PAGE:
On September 5th at a private event in Shanghai, the Swiss chocolate manufacturer Barry Callebaut presented what was gloriously appointed as ‘the 4th type of chocolate’. Chocolate experts from all over the world flew to China to assist to the revolution. It sounded like a big deal: after 80 years from the invention of white chocolate, the R&D department of the company managed to develop another kind of chocolate. Next to dark, milk and white, there is now a pink chocolate called Ruby.
As time went on, the media seemed more confused than ever. Since Barry Callebaut didn’t reveal any info on the actual process behind the pink chocolate, all there was to rely on were mostly enthusiastic marketing claims, and a lot of guessing. From a “new type of cocoa bean” to an “extracted pink powder”, nobody could really wrap their mind around how this Ruby chocolate was actually made.
Ruby chocolate was given this name because of its distinctive pink color. The Switzerland-based company cares to clarify that no flavorings or colors were added to the chocolate to make it look this way. This is an all-natural hue and flavoring from the ‘Ruby bean’. Those beans come from Ecuador, Brazil and Ivory Coast. But genetically they are nothing new. They come from the same species of cacao plant as the chocolate we already know.
Some of those who have personally tried it at the event in Shanghai say that it has little to none of the characteristic cocoa flavor associated with chocolate. Many chalk it up to being a marketing gimmick. Barry Callebaut himself has openly talked about the fact that Ruby chocolate is meant to target Millennials. In the Instagram age where online users go crazy about colorful food, the company is optimistic that Ruby chocolate will create a big buzz among foodies who like to share pictures of their meals. The eye-catching color of Ruby chocolate perfectly meets the need of Millennials for fancy food to share online. This might be a clever marketing strategy, but definitely leaves the door open for critiques. The company can be accused of caring more about the visual side of the chocolate than its actual flavor, making it perfect for pictures and not so much for palates.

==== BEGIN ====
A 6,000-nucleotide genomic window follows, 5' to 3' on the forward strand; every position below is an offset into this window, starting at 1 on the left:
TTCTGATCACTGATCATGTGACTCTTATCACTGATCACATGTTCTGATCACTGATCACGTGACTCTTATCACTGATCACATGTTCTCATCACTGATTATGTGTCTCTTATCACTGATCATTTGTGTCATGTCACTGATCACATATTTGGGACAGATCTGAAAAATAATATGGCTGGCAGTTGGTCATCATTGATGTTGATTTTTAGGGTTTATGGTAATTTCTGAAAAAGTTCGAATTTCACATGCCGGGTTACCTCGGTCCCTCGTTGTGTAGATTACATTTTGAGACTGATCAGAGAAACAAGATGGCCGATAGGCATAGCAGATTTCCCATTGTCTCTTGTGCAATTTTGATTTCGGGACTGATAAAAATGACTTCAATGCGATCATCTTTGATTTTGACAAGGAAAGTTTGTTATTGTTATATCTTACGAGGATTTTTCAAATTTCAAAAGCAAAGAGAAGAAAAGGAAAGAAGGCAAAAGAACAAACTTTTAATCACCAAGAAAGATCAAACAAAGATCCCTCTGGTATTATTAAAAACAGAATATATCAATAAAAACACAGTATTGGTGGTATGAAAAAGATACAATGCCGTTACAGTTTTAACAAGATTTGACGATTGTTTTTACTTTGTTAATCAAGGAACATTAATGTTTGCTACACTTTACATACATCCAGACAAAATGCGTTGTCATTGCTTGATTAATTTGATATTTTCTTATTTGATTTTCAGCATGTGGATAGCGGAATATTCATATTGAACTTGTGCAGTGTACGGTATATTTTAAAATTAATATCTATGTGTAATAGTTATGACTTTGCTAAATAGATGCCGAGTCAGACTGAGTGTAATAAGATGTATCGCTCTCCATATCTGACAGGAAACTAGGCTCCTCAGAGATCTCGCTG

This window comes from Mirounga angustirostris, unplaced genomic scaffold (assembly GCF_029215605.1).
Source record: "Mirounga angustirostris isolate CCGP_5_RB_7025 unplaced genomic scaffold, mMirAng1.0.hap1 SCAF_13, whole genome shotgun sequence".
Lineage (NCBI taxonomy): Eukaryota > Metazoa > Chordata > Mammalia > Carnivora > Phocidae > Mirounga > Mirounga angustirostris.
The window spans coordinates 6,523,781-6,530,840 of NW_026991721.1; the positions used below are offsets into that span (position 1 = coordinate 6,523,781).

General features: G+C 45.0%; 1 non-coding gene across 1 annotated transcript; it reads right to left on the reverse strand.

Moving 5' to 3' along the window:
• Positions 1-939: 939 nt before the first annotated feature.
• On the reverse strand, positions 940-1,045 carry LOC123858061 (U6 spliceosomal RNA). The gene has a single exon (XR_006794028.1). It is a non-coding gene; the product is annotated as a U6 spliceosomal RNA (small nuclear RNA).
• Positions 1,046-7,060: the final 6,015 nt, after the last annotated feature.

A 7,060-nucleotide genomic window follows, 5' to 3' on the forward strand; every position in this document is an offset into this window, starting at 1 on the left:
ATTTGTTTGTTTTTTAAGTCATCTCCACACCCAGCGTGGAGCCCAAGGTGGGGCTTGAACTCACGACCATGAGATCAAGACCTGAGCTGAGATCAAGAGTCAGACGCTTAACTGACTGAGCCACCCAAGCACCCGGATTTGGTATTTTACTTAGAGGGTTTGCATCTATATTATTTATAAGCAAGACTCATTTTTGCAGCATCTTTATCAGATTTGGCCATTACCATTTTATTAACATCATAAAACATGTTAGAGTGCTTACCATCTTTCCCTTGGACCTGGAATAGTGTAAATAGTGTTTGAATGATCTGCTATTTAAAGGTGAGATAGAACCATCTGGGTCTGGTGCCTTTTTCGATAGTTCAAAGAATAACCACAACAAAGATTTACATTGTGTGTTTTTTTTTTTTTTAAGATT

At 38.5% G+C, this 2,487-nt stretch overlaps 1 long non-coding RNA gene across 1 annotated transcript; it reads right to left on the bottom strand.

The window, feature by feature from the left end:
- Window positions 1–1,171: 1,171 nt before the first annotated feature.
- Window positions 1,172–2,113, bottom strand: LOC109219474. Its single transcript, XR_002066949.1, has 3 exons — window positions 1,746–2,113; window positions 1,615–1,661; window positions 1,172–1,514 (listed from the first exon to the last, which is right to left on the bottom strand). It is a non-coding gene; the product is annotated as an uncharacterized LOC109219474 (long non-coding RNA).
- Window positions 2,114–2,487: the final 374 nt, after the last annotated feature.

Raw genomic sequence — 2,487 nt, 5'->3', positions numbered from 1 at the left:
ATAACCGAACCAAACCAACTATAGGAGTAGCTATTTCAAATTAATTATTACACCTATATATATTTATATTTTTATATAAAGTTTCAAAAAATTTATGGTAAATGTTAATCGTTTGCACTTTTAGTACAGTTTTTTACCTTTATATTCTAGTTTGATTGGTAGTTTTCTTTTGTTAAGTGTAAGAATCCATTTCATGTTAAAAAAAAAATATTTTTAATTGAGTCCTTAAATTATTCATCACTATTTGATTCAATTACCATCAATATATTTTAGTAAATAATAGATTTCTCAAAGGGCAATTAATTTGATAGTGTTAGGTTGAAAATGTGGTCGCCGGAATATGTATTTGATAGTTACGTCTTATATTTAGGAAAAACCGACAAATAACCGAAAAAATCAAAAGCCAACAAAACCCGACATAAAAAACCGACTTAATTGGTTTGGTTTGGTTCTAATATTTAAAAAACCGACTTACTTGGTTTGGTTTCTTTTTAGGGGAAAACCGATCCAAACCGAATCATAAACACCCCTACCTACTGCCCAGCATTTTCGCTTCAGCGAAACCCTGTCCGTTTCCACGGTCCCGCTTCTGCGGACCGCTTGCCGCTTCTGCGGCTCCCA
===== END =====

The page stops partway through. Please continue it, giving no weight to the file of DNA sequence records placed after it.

Some accuse this new ‘4th type of chocolate’ of being a cost-cutting strategy, as some chocolate experts speculate that the unusual pink color must come from the post-harvesting processes. Once fermented, cacao beans lose this cute color for a more brownish/chocolatey one. Therefore, skipping the fermentation process (which is typically 5-7 days) avoids having the pink color darken, and in turn, saves on labor costs.
Unfortunately, fermentation is the essential step for cacao beans to develop the precursors of the typical flavor of chocolate. By skipping that process, the cocoa beans don’t have time to develop the characteristic cocoa flavor. This would explain why Ruby chocolate doesn’t really taste like chocolate. Also, the fact that the company doesn’t reveal any detail about how Ruby chocolate is processed leaves many to speculate about possible GMO and questionable practices.
Without putting any emphasis on flavor or quality, Ruby chocolate is considered a questionable product born to catch the eye, create buzz, and nothing more. Chocolate experts feel that it doesn’t contribute to the elevation of chocolate as a fine food, nor stimulates consumers to look over its aesthetics. Either way, we can only predict that everyone will still want to taste this so-called ‘4th type of chocolate’, even just once.
A Barry Callebaut spokeswoman stated that global business-to-consumer brands and artisans are expected to explore Ruby chocolate in the coming months, noting it takes 6 to 18 months to introduce these products for mass consumption. Ruby chocolate will be available to customers in the United States, Europe, and Asia once that process is complete.